Bartlett Hospital in Felixstowe to be turned into flats
Approval has been given to turn a former hospital in Felixstowe into flats, despite a campaign by local people to keep it for health use.
The Bartlet, which was built using a bequest to the town, was closed by the NHS in 2006 despite opposition from the Save The Bartlet group.
Suffolk Coastal District Council has granted planning permission to create 31 flats and homes on the site.
NHS Suffolk said it would now try and sell the site to a property developer.
The hospital was founded in 1926 as a convalescent home using a bequest of £250,000 from Dr John Bartlet, a local surgeon.
Ian Heeley, from the Save The Bartlet campaign, said: "I would like it to have been put back as a rehabilitation convalescence centre for Ipswich and surrounding area hospitals.'Deteriorating rapidly'
"It's going to be a fat cat getting fatter over this property development."
As part of the reorganisation of healthcare in Felixstowe, NHS Suffolk said it had spent £1.75m on facilities at the Felixstowe Community Hospital.
It said it had been spending £90,000 a year on security and maintenance at the empty Bartlet building.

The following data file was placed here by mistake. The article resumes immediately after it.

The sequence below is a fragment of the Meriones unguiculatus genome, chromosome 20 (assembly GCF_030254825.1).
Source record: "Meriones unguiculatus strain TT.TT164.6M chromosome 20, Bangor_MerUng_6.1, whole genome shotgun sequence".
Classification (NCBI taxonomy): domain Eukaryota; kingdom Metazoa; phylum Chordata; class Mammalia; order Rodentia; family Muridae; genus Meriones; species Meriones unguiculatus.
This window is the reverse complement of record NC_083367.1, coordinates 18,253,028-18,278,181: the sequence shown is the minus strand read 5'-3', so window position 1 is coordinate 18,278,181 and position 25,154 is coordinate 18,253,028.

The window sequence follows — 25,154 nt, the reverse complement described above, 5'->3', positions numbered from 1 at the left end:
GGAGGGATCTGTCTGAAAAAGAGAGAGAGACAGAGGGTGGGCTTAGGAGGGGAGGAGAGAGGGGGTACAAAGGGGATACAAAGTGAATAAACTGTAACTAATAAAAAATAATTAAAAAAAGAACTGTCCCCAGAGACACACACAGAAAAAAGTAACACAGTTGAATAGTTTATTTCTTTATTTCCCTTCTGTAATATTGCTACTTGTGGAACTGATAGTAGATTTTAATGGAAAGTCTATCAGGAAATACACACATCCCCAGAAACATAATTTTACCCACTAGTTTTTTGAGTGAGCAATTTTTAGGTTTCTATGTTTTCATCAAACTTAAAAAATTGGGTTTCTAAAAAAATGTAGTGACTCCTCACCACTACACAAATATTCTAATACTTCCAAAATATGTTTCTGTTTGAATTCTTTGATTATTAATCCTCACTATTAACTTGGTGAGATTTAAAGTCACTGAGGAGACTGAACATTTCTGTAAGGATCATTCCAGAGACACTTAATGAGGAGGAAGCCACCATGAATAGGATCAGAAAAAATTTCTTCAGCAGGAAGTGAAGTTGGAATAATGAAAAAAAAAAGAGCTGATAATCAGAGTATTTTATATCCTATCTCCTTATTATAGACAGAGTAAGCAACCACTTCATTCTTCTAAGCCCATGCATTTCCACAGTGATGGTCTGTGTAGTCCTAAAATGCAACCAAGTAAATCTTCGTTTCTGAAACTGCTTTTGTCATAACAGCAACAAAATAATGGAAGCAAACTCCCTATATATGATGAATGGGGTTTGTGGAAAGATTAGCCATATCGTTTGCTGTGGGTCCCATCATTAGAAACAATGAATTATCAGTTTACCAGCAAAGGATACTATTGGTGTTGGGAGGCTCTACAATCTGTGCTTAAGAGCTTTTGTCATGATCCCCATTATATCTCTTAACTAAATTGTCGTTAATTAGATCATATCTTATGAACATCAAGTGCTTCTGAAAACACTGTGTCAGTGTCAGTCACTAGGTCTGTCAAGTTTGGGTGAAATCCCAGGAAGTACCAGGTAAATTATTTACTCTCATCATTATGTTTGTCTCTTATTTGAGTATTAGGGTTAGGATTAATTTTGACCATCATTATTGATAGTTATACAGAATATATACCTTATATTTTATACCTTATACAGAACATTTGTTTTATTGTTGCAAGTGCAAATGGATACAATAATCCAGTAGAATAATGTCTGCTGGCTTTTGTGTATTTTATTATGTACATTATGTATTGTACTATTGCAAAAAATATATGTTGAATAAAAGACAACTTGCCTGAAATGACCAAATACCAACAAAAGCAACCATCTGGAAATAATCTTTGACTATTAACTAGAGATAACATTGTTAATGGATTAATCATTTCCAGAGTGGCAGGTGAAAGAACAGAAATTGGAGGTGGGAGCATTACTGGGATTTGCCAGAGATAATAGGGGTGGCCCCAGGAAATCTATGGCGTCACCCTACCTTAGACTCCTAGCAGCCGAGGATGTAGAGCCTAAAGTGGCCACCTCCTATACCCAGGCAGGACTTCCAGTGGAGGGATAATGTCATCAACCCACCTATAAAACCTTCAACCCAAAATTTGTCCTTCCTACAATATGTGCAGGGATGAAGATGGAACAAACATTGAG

An NHS spokesperson said: "With more people saying they wished to be treated at home where appropriate and the fact that the town could not sustain two hospitals, it was decided after public consultation to close the Bartlet and upgrade the then Felixstowe General Hospital.
"The granting of planning permission [at the Bartlet] means the historic and important site will now be protected.
"We will now actively seek a buyer who can create a sensitive residential development that will be an asset to Felixstowe."
Bob Snell, chairman of the council's planning committee, said: "This is a listed building that has been empty for six years and is deteriorating rapidly and it desperately needs a secure future.
"There's been no offer of alternative community use for the building and converting it in the way that is proposed by NHS Suffolk is a means of saving the building from even more rapid decline."